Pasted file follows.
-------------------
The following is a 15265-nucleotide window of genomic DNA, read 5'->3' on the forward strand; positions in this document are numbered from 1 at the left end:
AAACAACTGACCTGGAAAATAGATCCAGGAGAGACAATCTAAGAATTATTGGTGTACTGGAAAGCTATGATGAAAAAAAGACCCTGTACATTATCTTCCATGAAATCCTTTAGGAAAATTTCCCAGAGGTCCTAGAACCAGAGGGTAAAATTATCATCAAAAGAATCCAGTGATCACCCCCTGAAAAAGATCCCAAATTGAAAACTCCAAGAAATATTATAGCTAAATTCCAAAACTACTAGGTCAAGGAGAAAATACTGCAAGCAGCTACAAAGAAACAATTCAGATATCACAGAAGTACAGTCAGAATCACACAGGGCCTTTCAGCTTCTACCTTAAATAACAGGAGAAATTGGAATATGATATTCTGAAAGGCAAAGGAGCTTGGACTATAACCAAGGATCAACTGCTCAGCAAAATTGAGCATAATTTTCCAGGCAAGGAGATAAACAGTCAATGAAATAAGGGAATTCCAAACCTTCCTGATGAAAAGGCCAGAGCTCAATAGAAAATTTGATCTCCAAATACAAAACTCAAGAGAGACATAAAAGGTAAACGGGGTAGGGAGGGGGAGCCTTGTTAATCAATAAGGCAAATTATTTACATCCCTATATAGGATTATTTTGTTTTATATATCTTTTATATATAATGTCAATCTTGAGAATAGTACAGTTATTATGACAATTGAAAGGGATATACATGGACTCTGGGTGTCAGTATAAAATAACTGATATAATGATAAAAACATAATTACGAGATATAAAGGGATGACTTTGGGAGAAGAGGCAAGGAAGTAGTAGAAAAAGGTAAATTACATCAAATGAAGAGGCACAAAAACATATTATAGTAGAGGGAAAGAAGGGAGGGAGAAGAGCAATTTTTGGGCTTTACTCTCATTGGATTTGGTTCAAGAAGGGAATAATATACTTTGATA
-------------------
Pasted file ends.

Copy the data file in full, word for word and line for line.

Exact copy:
The following is a 15265-nucleotide window of genomic DNA, read 5'->3' on the forward strand; positions in this document are numbered from 1 at the left end:
AAACAACTGACCTGGAAAATAGATCCAGGAGAGACAATCTAAGAATTATTGGTGTACTGGAAAGCTATGATGAAAAAAAGACCCTGTACATTATCTTCCATGAAATCCTTTAGGAAAATTTCCCAGAGGTCCTAGAACCAGAGGGTAAAATTATCATCAAAAGAATCCAGTGATCACCCCCTGAAAAAGATCCCAAATTGAAAACTCCAAGAAATATTATAGCTAAATTCCAAAACTACTAGGTCAAGGAGAAAATACTGCAAGCAGCTACAAAGAAACAATTCAGATATCACAGAAGTACAGTCAGAATCACACAGGGCCTTTCAGCTTCTACCTTAAATAACAGGAGAAATTGGAATATGATATTCTGAAAGGCAAAGGAGCTTGGACTATAACCAAGGATCAACTGCTCAGCAAAATTGAGCATAATTTTCCAGGCAAGGAGATAAACAGTCAATGAAATAAGGGAATTCCAAACCTTCCTGATGAAAAGGCCAGAGCTCAATAGAAAATTTGATCTCCAAATACAAAACTCAAGAGAGACATAAAAGGTAAACGGGGTAGGGAGGGGGAGCCTTGTTAATCAATAAGGCAAATTATTTACATCCCTATATAGGATTATTTTGTTTTATATATCTTTTATATATAATGTCAATCTTGAGAATAGTACAGTTATTATGACAATTGAAAGGGATATACATGGACTCTGGGTGTCAGTATAAAATAACTGATATAATGATAAAAACATAATTACGAGATATAAAGGGATGACTTTGGGAGAAGAGGCAAGGAAGTAGTAGAAAAAGGTAAATTACATCAAATGAAGAGGCACAAAAACATATTATAGTAGAGGGAAAGAAGGGAGGGAGAAGAGCAATTTTTGGGCTTTACTCTCATTGGATTTGGTTCAAGAAGGGAATAATATACTTTGATA